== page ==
Nodes of Ranvier

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Nodes of Ranvier are microscopic gaps found within myelinated axons. Their function is to speed up propagation of action potentials along the axon via saltatory conduction[1].

The Nodes of Ranvier are the gaps between the myelin insulation of Schwann cells which insulate the axon of neuron.

The Node of Ranvier is the 1-2 micrometre gap between the glial cells of the myelin sheath. These glial cells are called Schwann cells, and they help to electrically insulate the neuron. The Nodes of Ranvier are only present when the axon of a neuron is myelinated. Myelination allows for an increased rate of action potential transmission due to action potentials "jumping" between Node of Ranvier, this is called saltatory conduction.

The movement of sodium ions to depolarize the membrane can only occur at the Node of Ranvier, as the sodium voltage-gated channels are found only at the nodes of Ranvier[2]. The Schwann cells of the myelin sheath block the movement of sodium ions elsewhere along the axon.

However, in multiple sclerosis (MS) the myelin sheath is degraded which leads to demyelination. This allows for action potentials to move as current loops instead of by saltatory conduction, which slows the transmission of action potentials and therefore a decrease in reaction time.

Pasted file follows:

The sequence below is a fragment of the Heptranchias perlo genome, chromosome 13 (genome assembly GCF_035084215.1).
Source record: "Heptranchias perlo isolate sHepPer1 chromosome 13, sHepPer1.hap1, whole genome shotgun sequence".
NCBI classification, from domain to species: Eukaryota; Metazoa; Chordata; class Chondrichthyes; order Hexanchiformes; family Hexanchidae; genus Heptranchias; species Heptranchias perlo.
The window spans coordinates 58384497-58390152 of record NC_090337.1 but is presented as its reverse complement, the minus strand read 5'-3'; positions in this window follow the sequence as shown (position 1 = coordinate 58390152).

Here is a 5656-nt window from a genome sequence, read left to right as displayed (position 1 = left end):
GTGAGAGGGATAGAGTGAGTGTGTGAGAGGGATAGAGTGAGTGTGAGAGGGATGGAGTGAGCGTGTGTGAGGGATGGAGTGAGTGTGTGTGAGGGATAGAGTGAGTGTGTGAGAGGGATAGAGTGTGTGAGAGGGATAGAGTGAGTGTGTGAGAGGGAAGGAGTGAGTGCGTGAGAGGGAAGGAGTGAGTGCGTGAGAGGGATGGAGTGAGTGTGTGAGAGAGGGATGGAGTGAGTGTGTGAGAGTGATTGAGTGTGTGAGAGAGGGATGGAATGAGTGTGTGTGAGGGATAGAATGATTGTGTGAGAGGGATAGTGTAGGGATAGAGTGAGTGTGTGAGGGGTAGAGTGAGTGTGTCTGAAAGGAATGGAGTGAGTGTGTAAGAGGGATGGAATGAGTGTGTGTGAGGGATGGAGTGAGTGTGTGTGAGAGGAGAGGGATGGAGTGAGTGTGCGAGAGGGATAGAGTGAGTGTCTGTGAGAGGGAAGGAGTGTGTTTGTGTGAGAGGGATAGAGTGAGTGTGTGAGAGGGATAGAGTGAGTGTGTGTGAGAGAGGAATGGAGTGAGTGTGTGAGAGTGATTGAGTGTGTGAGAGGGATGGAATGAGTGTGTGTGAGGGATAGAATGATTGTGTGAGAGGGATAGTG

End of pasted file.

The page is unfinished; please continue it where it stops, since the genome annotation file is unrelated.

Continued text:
The interruptions in the myelin sheath were first discovered in 1878 by a French histologist and pathologist called Louis-Antoine Ranvier, who first described the nodes as constrictions[3].

The Nodes of Ranvier are pivotal in the process of saltatory conduction. The Nodes themselves are approximately one micrometre in length apart, and they are the physical gaps between the myelin sheath cells themselves[4]. The action potential can jump from node to node along the axon, causing the transmission speed to increase and reach around 120 metres per secondl. The myelination sheath produced by the Schwann Cells increases the membrane resistance (Rm), which, along with an increased diameter (D) of the axon, will increase the velocity of the action potential. This is outlined by using the equation:

velocity ∝ √(Rm x D)[5]

The gaps are rich in ion channels, such as sodium and calcium ion channels, resulting in maximised speed at which ion mediators can be released into tissues and adjacent neurones. This is particularly handy at the synaptic cleft (the area between a pre and a postsynaptic neurone), because the quicker that sodium ions are released into the cell, the quicker that depolarisation can occur and the faster a response is produced as a result of the action potential that is caused[6].

Overall, myelination is a highly specialised property of axons and ensures that impulses travel at sufficiently high speed around the autonomic nervous system so that the body can produce a successful response.


  1. Alberts et al. (2008). Molecular Biology of The Cell. 5th edition. New York: Garland Science. p680
  2. Jeff Hardin, Gregory Bertoni, Lewis J. Kleinsmith. (2006). Becker's World of the Cell. p380
  5. Cell Biology Lecture 10, Dr.T.Cheek
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